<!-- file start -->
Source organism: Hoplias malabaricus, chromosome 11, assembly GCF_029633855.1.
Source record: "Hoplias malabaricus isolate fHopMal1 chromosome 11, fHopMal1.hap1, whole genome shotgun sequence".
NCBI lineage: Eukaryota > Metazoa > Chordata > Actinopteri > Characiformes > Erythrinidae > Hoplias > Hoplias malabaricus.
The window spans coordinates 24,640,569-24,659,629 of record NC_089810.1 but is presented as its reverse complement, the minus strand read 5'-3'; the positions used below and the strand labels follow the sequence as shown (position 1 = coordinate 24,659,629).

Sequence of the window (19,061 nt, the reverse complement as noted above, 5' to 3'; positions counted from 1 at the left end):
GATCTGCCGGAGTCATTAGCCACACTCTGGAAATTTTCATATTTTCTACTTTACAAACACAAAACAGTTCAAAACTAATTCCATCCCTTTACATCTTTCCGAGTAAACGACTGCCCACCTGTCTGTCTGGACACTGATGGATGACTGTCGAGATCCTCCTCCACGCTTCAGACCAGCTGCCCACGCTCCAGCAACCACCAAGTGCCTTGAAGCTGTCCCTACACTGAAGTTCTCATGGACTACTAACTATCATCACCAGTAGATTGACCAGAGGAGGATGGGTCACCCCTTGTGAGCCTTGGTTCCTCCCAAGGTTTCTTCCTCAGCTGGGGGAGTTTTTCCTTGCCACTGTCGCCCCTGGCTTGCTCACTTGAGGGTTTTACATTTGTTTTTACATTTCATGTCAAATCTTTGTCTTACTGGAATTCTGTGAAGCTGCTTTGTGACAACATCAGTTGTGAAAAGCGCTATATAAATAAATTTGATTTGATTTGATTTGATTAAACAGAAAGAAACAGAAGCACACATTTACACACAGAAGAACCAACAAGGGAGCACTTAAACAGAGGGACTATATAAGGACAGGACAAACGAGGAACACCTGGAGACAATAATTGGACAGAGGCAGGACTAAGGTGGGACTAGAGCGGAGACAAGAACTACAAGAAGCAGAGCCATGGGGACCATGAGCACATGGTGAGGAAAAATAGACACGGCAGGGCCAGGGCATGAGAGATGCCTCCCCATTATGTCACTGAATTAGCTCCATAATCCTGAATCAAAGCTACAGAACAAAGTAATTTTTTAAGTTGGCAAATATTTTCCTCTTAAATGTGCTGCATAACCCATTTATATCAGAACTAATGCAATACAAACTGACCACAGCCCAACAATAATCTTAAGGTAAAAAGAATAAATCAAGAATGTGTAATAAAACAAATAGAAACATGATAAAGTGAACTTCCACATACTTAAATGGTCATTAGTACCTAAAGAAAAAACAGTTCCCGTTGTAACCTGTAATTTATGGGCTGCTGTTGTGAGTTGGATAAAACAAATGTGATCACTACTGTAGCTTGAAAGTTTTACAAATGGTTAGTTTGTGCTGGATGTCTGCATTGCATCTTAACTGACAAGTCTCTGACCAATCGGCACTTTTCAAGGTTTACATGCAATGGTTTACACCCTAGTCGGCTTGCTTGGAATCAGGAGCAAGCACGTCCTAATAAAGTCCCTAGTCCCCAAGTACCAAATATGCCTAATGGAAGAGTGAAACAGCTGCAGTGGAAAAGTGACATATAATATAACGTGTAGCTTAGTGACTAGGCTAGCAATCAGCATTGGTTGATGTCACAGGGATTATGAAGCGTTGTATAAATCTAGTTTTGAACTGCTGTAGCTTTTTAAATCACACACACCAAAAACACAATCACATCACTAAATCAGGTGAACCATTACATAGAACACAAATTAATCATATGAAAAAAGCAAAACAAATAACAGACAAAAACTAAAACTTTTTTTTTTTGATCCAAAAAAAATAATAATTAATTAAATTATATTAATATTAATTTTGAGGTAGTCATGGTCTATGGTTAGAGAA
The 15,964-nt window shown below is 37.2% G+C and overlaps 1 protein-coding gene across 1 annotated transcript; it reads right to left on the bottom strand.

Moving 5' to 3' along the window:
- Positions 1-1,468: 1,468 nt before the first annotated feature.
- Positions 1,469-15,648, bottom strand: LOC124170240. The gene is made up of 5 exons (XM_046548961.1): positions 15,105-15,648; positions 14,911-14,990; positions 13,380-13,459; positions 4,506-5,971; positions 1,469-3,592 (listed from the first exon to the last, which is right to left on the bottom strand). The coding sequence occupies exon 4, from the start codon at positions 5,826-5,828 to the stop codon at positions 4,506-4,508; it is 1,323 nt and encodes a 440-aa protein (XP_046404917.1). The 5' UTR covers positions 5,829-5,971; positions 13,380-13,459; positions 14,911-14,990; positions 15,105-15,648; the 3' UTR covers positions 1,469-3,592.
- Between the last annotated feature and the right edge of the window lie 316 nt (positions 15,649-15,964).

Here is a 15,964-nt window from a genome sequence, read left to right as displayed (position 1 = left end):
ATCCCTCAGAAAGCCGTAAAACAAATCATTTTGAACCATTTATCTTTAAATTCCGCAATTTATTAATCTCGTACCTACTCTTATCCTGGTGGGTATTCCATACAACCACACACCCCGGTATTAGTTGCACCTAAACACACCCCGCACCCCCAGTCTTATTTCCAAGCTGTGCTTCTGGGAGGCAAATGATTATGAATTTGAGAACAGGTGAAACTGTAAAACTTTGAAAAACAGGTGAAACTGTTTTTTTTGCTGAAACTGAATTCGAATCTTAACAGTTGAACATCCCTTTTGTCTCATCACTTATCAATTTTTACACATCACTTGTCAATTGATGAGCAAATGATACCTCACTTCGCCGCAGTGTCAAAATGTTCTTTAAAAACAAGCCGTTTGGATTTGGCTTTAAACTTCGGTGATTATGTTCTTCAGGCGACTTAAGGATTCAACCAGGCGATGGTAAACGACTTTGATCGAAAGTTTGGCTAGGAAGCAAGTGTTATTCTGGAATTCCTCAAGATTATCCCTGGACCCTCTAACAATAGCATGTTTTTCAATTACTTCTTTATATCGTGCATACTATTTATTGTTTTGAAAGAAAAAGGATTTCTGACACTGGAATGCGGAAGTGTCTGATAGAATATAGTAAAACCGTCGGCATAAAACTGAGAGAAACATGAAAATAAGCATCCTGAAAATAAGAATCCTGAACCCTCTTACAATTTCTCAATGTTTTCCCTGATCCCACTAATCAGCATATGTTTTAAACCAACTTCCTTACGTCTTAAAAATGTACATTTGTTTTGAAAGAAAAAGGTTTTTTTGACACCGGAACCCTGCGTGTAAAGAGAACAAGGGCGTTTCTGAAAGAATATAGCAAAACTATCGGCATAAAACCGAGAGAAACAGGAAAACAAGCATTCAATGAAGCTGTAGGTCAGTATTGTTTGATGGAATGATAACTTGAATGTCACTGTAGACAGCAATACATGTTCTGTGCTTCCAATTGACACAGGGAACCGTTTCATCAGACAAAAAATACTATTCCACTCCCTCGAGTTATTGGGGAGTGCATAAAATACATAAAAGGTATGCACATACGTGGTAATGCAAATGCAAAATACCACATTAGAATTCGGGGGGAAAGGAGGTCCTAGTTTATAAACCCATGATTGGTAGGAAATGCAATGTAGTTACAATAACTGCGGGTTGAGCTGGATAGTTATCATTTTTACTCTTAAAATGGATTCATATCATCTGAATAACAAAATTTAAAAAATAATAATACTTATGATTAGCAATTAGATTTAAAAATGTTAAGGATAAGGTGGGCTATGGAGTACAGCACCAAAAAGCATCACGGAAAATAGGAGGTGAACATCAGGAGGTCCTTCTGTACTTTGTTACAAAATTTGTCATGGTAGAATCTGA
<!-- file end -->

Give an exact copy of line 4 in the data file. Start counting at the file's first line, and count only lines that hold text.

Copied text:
The window spans coordinates 24,640,569-24,659,629 of record NC_089810.1 but is presented as its reverse complement, the minus strand read 5'-3'; the positions used below and the strand labels follow the sequence as shown (position 1 = coordinate 24,659,629).